Melbourne | Djokovic, Fritz, Sinner and Rublev make last eight

The final runners for this year’s Australian Open title are lining up with the top half of the draw reaching the quarter final stage in Melbourne.

I played great - from the first to the last point Novak Djokovic

he four currently ahead in the running – the last four matches of the round of 16 will be played tomorrow Monday – are Novak Djokovic, Taylor Fritz, Jannik Sinner and Andrey Rublev.

Not on the list is last year’s runner-up Stefanos Tsitsipas who was beaten by American Fritz 7-6(3) 5-7 6-3 6-3 in a three hour battle and he will now face Djokovic, the world No.1 who in turn virtually obliterated in 104-minutes, Frenchman Adran Mannarino, 6-0 6-0 6-3.

For Fritz this will be the first time he has appeared in the last eight at the Australian Open and he is full of confidence despite the fact that he has never beaten his next opponent on 8 previous occasions. And with Djokovic now on a roll following his demolition of Mannarino, Fritz will certainly need his best A game!


Taylor Fritz makes the last eight in Australia for the first time

(Photo by Shi Tang/Getty Images)

Reflecting on his win over the Greek, Fritz, who struck 50 winners and made just 19 unforced errors, said: “I trusted my shots a lot. I served well the whole match.

“It kept me in it as there were some games he was in, that I could get out of with my serve. At the end when I really needed it, I turned it up a level and played some of my best tennis to finish it.”

For Tsitsipas the loss was a disappointment,

“It’s painful, and the moments of glory are not that many,” he said in his post-match press.

“There’s just way more moments in your career that are painful and tough to deal with, suffering and all that stuff, than moments of glory and success and opening champagne bottles. These are a very small percentage of what a tennis player lives on a yearly basis.”

In comparison the Djokovic victory was a stroll in the park. There were no signs of any of the ‘frailty’ he showed in his early matches and following his latest outing, he has virtually cemented his position as title favourite which of course would extend his grand slam tally of titles to a record 25.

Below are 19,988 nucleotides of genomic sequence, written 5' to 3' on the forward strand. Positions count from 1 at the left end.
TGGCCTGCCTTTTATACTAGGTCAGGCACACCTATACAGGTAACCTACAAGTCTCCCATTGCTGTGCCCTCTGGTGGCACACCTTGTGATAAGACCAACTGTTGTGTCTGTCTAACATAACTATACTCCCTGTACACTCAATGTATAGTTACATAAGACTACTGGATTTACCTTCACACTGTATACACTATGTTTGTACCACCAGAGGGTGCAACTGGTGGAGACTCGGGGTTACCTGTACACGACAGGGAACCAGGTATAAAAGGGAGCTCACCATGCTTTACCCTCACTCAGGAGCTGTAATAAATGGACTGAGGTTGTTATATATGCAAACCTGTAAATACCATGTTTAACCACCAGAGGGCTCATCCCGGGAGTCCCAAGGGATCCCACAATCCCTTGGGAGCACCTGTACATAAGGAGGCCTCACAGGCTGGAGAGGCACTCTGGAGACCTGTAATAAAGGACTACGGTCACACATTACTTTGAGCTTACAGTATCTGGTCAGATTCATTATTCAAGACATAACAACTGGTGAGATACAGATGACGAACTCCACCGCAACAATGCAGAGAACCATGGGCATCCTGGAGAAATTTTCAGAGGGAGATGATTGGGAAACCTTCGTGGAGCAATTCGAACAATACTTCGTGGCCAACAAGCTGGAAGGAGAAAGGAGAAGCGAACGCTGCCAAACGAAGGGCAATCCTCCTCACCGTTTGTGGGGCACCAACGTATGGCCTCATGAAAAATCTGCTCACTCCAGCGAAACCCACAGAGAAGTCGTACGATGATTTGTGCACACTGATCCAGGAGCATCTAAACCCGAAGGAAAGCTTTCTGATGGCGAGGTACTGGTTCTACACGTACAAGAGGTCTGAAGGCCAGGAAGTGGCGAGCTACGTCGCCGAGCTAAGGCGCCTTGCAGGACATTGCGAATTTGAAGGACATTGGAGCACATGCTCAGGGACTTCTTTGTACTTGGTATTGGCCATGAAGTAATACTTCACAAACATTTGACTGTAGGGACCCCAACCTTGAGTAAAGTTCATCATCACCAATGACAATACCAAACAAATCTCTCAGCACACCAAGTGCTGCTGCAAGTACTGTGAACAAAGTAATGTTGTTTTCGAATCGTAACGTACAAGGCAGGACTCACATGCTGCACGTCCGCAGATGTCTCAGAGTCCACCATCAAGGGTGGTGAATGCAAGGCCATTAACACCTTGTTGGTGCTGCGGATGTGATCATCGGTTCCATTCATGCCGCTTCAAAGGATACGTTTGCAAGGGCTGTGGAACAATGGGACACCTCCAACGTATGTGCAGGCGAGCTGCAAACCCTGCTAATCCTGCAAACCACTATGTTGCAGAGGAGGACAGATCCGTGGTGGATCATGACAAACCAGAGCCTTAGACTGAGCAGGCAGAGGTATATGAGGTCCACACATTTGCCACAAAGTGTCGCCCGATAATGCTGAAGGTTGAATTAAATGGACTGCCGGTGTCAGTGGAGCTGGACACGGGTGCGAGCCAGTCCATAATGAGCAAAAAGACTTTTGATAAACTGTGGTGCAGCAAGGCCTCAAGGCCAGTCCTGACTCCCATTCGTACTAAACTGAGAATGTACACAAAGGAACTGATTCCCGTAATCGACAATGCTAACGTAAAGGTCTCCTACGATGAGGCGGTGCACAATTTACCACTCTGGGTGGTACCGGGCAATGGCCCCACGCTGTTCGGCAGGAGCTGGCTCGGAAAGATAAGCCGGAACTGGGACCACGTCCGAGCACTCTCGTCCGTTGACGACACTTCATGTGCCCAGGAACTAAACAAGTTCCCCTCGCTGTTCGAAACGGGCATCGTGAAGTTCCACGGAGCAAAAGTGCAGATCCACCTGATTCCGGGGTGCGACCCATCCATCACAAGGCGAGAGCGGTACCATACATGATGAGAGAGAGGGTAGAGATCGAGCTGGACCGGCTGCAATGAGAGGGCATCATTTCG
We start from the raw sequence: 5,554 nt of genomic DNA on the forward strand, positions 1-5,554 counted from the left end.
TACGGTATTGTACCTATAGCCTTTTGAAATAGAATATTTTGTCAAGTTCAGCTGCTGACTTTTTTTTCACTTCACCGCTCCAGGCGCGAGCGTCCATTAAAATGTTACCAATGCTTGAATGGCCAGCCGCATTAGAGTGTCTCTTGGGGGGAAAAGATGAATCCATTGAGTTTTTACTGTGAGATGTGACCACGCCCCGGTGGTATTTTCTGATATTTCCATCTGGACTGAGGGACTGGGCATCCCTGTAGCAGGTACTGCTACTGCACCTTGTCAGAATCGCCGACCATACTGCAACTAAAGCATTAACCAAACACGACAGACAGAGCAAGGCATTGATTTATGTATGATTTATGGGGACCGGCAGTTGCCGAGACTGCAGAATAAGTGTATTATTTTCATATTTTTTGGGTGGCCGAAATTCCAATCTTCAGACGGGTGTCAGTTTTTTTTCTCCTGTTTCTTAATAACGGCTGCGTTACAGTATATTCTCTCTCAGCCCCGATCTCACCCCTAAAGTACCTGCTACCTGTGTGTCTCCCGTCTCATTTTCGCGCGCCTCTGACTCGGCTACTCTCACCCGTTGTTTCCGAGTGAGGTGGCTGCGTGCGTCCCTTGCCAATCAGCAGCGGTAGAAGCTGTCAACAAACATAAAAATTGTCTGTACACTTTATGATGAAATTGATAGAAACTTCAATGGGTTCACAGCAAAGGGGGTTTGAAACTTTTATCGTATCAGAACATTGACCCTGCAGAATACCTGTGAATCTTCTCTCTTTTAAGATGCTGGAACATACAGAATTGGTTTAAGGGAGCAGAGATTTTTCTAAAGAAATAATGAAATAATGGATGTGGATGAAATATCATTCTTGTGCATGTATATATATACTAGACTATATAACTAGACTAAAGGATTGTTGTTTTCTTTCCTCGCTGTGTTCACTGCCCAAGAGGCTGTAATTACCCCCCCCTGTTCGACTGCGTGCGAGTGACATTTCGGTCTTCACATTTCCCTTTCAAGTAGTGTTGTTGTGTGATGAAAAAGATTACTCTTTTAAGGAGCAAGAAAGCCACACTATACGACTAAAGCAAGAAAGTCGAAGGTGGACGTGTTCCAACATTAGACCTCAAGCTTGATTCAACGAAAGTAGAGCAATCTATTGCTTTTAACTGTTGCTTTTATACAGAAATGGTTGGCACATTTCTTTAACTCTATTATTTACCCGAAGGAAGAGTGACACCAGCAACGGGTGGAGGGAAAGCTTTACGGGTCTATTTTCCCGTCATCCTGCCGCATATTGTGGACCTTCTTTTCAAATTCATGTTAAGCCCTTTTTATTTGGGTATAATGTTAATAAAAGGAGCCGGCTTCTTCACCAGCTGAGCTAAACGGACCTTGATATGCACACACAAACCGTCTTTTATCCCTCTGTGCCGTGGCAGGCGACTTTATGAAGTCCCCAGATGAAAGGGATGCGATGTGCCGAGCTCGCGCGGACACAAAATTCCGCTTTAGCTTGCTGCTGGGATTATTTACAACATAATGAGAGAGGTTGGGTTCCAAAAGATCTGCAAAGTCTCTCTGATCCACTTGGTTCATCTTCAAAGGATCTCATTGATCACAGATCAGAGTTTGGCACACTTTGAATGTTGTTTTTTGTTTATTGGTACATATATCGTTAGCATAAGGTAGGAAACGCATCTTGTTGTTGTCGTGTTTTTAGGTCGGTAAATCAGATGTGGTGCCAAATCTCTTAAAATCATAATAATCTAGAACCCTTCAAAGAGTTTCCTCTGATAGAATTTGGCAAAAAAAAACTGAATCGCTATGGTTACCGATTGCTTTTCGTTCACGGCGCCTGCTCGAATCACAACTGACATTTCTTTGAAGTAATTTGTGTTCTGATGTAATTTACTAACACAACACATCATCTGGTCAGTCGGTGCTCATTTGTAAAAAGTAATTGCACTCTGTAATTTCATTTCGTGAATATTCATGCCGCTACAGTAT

Despite Mannarino being no slouch and experienced, he was completely overwhelmed by the Serb who romped away with the first 13 games before he was able to make an impression on the score board.

“The first two sets [were] one of the best sets I’ve played in a while,” a very satisfied Djokovic said.

“I played great – from the first to the last point.”

The score line doesn’t reflect the fact that Mannarino had chances and played some good tennis, but Djokovic always had an answer to reach his 58th grand slam quarter final.

”It is never easy to play Adrian,” said Djokovic on court after the match. “He is a very unorthodox player; he uses the angles really well and has got one of the flattest and most consistent backhands in the game.

“It’s kind of a cat and mouse tennis match against him. So I had to physically endure the long rallies and try to run him around the court, which I did and I think I served very well.

“In the moments when I needed to come up with the first serve I did, so, all-in-all, a great performance.”


Jannik Sinner eased through to reach the quarter final

(Photo by Andy Cheung/Getty Images)

Meanwhile the world No.4 Jannik Sinner had a comfortable 6-4 7-5 6-3 victory over Russia’s Karen Khachanov who was able to test the Italian who was making the last eight for a second time.

“Obviously, it is very tough to play against him,” said Sinner who had hit 46 winners to his opponents 27 and faced 10 break points two-hour, 24-minute contest.

“We have very similar styles – everything is very flat. It is kind of like ping pong – ping, ping, ping.”

Next up for Sinner is another Russian, the fifth seeded Andrey Rublev who brought to an end the host’s hopes of a first home grown champion since 1977.

But he was made to work by Alex de Minaur before the Aussie finally succumbed, no doubt exhausted after their four, 14-minute battle.

Rublev eventually overcame his opponent 6-4 6-7(5) 6-7(4) 6-3 6-0 on the Rod Laver Arena which De Minaur was playing for the first time this year.

The pair had met on five previous occasions and at the start of their sixth meeting, De Minaur was leading him 3-2.

The match itself was the first all top-10 match-up of the men’s draw and it delivered the expected fireworks as it seesawed back and forth.

De Minaur had one foot in the quarter finals as he won consecutive tie-breaks to go 2-1 up but the Russian kept the pressure on the Aussie who was starting to flag.

The Russian held his nerve to win the fourth and then dominating the fifth – securing an improbable bagel – to secure his passage to the next round.

“First of all I want to say, great match to Alex,” Rublev said following his win.

“Two days ago I said I hope we’re going to show a great match and the spectators will enjoy it. Then I regret[ted] it as I didn’t expect it to be that enjoyable. And I said to myself, no, you are not going to die today, you will do everything. And then somehow I started to play better and better and find more energy and find a way to win.”

Tomorrows matches hopefully, will provide the same level of excitement.


Andrey Rublev celebrates winning a tough five-setter

Photo by Kelly Defina/Getty Images)


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